The series of symposia look great on paper: press, conductor and jury. These are three important, and completely different, views of the Cliburn Competition. The reality of the first two has surpassed any expectations and the McDavid Studio space has been filled with an overflow crowd. The third, with the members of the jury, is tomorrow. It should be the most controversial of the three.
The question of contestants’ teachers, both past and present, serving on the jury has hung in the air. This was exacerbated by the Cliburn’s initial decision to exclude this information from the official program. The subject came up in an interview with CEO Jacques Marquis when TJ’s Jan Farrington spoke with him. He dismissed it as a non-issue. Maybe for him, but not for others. We do love a scandal in this country and can easily extrapolate anything into one when such a vacuum exists. Add to this the fact that everyone’s favorite contestant—and we all have one or two—didn’t make the final rounds and someone we thought should advance was sent home, dejected. The jury symposia should be fascinating unless it is turned into a bland, institutional forum.
But, on to the report from Friday’s conductor symposium.
Leonard Slatkin is one of the foremost American born conductors working today, and he is American through and through. Born in Los Angeles to musical parents, he grew up around the cream of the crop of composer and performers—both in the classical and pop worlds. Frank Sinatra sang him to sleep as a child. As a conductor, he made his initial reputation by turning the St. Louis Symphony into an internationally recognized orchestra. He is now tasked with the difficult job of keeping the Detroit Symphony alive in an unfathomably difficult economic situation for the city. He is working this miracle by sheer hard work and by example: he voluntarily reduced his salary. Of course, if the orchestra folded his salary would be moot; still, it was a generous gesture and went a long way towards the orchestra’s salvation.
He is also a raconteur who more than held the attention of the audience at the symposia. He charmed everyone. He also impressed with his naturalness, but more so with his common sense approach to conducting. Despite the fact that he is one of our best conductors, there is nothing of the Great and August Maestro about him at all.
“The greatest conductors use body language, and especially their eyes, to convey what they want. We don’t plan that we will do this gesture here and another one over here. Of course, we know where the difficult parts are, where we know that the players need attention and where we can help, but we react to the music going on at the moment.”
It is not as simple as that, as he later explained. “When I am in bar 96, I am already thinking about bar 97 or what important phrase is coming up. The conductor has to be ready to fix things when they go wrong, and something always goes wrong no matter how minor. To me, there is no perfect performance. If that ever happens, then we should quit right there and then.”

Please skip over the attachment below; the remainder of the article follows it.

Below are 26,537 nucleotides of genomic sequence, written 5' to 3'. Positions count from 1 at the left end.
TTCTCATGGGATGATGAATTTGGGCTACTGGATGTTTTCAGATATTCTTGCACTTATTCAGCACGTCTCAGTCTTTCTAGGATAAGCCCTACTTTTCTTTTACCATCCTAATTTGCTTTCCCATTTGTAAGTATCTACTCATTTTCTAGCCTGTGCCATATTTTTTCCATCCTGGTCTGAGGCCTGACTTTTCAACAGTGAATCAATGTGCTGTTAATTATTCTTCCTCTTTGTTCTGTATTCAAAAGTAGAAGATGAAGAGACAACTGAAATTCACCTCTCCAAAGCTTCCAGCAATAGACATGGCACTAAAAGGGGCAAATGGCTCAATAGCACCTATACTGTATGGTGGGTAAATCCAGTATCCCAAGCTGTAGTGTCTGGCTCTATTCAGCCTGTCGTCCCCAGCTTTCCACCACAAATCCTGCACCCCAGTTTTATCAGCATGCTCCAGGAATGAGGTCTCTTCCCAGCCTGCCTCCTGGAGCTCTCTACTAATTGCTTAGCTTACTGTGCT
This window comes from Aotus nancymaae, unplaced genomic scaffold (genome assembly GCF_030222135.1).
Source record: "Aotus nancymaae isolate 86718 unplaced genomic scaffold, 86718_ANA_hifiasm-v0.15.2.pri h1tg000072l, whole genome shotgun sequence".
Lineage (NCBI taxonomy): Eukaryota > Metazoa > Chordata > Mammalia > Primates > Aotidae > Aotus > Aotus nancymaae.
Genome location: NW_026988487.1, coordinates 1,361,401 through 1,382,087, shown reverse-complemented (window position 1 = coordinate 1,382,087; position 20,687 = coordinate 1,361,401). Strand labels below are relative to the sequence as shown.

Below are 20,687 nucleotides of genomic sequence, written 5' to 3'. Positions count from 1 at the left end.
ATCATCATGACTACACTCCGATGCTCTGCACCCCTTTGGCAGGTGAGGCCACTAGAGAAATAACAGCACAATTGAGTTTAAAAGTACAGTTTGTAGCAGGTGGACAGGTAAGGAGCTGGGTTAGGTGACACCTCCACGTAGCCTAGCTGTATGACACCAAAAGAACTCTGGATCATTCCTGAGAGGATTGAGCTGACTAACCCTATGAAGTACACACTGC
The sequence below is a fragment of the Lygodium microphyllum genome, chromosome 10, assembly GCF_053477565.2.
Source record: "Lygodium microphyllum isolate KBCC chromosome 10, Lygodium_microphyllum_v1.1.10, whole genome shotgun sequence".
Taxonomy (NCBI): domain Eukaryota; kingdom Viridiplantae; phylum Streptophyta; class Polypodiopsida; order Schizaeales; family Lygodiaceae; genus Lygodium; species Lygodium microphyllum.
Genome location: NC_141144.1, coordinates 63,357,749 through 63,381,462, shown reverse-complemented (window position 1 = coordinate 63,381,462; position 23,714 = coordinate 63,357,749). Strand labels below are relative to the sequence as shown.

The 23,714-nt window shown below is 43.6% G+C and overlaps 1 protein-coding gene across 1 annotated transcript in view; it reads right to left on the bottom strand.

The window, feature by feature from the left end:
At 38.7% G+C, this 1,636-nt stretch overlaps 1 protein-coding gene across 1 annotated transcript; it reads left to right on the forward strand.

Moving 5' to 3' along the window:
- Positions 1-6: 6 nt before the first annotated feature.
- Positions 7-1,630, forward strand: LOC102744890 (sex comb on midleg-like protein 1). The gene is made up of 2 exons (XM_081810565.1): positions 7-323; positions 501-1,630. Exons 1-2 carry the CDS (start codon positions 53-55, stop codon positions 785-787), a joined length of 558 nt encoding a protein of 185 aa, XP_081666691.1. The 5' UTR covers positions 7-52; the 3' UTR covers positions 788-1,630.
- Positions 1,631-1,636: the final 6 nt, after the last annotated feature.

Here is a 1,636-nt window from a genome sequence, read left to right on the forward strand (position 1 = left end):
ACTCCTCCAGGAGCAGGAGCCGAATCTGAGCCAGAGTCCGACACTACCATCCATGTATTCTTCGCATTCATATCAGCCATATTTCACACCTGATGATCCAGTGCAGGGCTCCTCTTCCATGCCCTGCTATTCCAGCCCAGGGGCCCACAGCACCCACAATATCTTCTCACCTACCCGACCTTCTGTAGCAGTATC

He bemoaned the lack of rehearsal time with the finalists. This is not only because of the challenge of the music. Each of the pianists is completely different in temperament and that affects how they plan repertoire. Even though he has conducted these concerti many times before, and with a long list of soloists, it is always different. No two pianists, hopefully, will ever play it the same way. If so, we wouldn’t need one of them. There is also the added challenge of switching composers so radically. Last night, for example, had works by Beethoven and Prokofiev and Rachmaninov. Here is a trip, starting with a concerto that represents the transition from classical to romanticism, then moving to a modernist chef-d'oeuvre and a masterpiece of the over-ripe romanticism that was the inevitable result of Beethoven’s revolution.
“We have a 10 minute conversation,” he said, about his interaction with the contestants. “I know where all the tricky parts are and we go over them first. Some of these competitors are playing the concerto for the first time with an orchestra. Even if they have played it before, how many times could that have been? They are so young.”
He sees his job as a conductor in concerti as supporting the soloist. After all, it is their statement about the concerto the audience has come to see and hear. We all talk about hearing a great performance by this or that pianist without mentioning who conducted, unless it was that very rare occurrence—a very special musical melding of the minds.
The entire session was filled with amusing statements and funny stories about the famous and infamous. But the biggest big laugh came when moderator Fred Child, of National Public Radio’s Performance Today fame, asked Slatkin why he was conducting without a baton. The expected theoretical discussion of the ins and outs of baton use didn’t arrive.
“I forgot them,” he said.
And that sums up his aw-shucks attitude better than all of the above words.